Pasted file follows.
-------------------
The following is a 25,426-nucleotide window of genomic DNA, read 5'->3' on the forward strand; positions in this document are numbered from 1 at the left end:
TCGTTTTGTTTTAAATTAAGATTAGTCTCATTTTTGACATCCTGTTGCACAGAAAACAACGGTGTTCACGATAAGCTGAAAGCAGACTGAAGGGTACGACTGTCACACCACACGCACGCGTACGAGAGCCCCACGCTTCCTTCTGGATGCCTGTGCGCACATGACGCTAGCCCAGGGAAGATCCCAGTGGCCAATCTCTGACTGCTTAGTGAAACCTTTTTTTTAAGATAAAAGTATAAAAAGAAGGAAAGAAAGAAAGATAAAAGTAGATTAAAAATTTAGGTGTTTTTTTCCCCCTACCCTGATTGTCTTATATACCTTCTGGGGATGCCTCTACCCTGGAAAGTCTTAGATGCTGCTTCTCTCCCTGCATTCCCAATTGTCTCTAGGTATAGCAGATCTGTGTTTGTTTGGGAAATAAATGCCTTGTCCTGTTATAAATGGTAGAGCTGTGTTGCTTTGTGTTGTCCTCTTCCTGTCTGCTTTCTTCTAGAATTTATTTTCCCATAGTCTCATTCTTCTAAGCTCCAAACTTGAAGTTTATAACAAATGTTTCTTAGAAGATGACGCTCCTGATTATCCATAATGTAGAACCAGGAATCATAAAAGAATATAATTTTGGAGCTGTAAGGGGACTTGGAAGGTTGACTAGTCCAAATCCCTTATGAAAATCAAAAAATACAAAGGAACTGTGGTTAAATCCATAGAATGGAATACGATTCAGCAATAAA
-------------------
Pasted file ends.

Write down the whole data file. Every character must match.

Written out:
The following is a 25,426-nucleotide window of genomic DNA, read 5'->3' on the forward strand; positions in this document are numbered from 1 at the left end:
TCGTTTTGTTTTAAATTAAGATTAGTCTCATTTTTGACATCCTGTTGCACAGAAAACAACGGTGTTCACGATAAGCTGAAAGCAGACTGAAGGGTACGACTGTCACACCACACGCACGCGTACGAGAGCCCCACGCTTCCTTCTGGATGCCTGTGCGCACATGACGCTAGCCCAGGGAAGATCCCAGTGGCCAATCTCTGACTGCTTAGTGAAACCTTTTTTTTAAGATAAAAGTATAAAAAGAAGGAAAGAAAGAAAGATAAAAGTAGATTAAAAATTTAGGTGTTTTTTTCCCCCTACCCTGATTGTCTTATATACCTTCTGGGGATGCCTCTACCCTGGAAAGTCTTAGATGCTGCTTCTCTCCCTGCATTCCCAATTGTCTCTAGGTATAGCAGATCTGTGTTTGTTTGGGAAATAAATGCCTTGTCCTGTTATAAATGGTAGAGCTGTGTTGCTTTGTGTTGTCCTCTTCCTGTCTGCTTTCTTCTAGAATTTATTTTCCCATAGTCTCATTCTTCTAAGCTCCAAACTTGAAGTTTATAACAAATGTTTCTTAGAAGATGACGCTCCTGATTATCCATAATGTAGAACCAGGAATCATAAAAGAATATAATTTTGGAGCTGTAAGGGGACTTGGAAGGTTGACTAGTCCAAATCCCTTATGAAAATCAAAAAATACAAAGGAACTGTGGTTAAATCCATAGAATGGAATACGATTCAGCAATAAA